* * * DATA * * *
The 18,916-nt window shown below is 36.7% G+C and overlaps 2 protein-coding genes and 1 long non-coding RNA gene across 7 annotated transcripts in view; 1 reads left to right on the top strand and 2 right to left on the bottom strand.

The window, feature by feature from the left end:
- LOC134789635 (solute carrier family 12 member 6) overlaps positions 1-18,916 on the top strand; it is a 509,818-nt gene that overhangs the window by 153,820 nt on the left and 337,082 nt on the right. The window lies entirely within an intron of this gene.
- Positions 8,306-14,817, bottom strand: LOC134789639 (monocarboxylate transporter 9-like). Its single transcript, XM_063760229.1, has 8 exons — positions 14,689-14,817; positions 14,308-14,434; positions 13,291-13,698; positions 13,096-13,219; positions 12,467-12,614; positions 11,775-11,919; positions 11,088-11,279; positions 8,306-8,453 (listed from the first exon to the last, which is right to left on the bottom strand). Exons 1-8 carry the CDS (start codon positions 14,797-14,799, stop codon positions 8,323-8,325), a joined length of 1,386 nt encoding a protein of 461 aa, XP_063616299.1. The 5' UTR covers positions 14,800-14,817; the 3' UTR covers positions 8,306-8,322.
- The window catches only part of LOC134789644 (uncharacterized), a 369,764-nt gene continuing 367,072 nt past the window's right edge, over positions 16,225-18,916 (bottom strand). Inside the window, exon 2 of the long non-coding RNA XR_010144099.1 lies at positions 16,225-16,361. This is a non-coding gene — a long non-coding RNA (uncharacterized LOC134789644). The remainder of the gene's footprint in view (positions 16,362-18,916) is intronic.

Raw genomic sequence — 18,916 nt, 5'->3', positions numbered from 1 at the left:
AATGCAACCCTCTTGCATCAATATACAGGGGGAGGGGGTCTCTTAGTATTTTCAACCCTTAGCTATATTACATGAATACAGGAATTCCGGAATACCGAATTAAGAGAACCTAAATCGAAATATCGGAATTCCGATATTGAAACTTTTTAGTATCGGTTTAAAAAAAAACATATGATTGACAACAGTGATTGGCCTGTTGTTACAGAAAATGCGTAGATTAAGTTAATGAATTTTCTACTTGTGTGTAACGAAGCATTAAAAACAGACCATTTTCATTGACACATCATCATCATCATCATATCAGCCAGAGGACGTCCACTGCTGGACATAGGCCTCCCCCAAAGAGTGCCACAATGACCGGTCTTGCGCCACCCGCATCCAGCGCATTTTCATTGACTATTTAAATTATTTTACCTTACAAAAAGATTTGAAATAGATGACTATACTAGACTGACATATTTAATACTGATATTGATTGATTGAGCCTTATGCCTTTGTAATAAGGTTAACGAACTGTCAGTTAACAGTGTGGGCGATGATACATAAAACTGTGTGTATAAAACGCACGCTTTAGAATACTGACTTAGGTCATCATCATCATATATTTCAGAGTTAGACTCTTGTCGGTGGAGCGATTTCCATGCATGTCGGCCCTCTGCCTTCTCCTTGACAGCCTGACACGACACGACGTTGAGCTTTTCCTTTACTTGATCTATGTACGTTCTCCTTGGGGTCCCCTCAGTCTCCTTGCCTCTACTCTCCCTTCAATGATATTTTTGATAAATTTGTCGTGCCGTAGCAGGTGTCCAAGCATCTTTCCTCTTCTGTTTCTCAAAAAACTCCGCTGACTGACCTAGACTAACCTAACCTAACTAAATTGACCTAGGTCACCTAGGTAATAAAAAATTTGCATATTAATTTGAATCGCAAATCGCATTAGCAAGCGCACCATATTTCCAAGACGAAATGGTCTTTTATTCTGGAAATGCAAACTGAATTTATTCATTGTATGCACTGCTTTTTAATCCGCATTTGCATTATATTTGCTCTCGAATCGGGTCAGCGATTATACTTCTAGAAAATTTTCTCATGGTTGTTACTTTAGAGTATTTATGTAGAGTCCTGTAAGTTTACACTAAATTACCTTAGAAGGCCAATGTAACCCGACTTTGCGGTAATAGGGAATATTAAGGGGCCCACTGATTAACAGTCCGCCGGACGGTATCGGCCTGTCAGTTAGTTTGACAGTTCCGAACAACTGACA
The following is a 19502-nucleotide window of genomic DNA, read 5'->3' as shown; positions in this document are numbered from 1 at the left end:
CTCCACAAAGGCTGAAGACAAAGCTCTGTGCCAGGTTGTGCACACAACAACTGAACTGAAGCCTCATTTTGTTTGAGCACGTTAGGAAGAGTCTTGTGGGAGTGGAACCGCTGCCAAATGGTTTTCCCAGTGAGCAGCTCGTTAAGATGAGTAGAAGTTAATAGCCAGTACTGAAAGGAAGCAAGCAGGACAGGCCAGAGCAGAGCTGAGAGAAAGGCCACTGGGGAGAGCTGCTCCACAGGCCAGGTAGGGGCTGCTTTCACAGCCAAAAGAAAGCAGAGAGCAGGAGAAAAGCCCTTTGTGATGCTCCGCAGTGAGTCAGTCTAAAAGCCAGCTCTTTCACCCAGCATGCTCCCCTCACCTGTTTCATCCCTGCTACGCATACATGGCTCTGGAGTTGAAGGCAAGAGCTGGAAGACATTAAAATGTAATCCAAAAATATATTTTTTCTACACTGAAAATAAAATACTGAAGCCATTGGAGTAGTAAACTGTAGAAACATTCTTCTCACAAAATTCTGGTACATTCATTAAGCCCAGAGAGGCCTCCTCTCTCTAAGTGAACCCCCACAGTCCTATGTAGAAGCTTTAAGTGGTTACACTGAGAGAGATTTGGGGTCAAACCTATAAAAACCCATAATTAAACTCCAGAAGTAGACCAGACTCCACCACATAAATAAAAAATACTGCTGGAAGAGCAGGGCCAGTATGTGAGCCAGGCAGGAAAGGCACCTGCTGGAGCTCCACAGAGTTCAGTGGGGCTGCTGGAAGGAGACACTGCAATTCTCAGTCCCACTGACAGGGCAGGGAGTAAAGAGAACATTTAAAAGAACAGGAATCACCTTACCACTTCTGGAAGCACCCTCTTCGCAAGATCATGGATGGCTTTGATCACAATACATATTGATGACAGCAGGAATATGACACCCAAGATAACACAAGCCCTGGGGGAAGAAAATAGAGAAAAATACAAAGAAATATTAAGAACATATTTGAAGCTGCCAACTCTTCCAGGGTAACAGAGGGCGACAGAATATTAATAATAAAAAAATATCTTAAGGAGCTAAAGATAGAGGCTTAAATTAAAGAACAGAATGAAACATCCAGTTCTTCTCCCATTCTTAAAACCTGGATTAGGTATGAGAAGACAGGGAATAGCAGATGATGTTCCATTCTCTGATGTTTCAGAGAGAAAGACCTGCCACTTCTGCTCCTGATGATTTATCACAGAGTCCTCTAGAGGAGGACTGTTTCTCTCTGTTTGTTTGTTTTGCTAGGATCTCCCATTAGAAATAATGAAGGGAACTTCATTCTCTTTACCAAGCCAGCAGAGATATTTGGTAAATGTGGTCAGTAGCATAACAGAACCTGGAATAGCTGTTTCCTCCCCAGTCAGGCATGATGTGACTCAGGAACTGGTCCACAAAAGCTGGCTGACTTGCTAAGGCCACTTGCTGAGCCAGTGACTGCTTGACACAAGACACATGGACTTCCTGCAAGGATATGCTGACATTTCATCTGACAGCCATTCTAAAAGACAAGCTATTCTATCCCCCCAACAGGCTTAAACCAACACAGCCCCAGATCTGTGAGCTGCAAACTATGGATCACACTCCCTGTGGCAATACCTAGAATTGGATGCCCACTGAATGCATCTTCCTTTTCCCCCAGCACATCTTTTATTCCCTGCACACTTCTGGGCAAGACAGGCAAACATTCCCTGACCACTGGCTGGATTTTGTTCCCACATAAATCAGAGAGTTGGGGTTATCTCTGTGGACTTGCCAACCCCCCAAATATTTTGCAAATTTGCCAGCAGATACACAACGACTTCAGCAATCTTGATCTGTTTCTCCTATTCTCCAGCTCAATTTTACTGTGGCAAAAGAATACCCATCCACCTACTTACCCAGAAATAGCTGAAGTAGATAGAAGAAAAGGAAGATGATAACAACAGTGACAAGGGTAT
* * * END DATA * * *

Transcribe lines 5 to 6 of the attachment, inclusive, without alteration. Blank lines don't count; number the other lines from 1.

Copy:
- The window catches only part of LOC134789644 (uncharacterized), a 369,764-nt gene continuing 367,072 nt past the window's right edge, over positions 16,225-18,916 (bottom strand). Inside the window, exon 2 of the long non-coding RNA XR_010144099.1 lies at positions 16,225-16,361. This is a non-coding gene — a long non-coding RNA (uncharacterized LOC134789644). The remainder of the gene's footprint in view (positions 16,362-18,916) is intronic.

Raw genomic sequence — 18,916 nt, 5'->3', positions numbered from 1 at the left: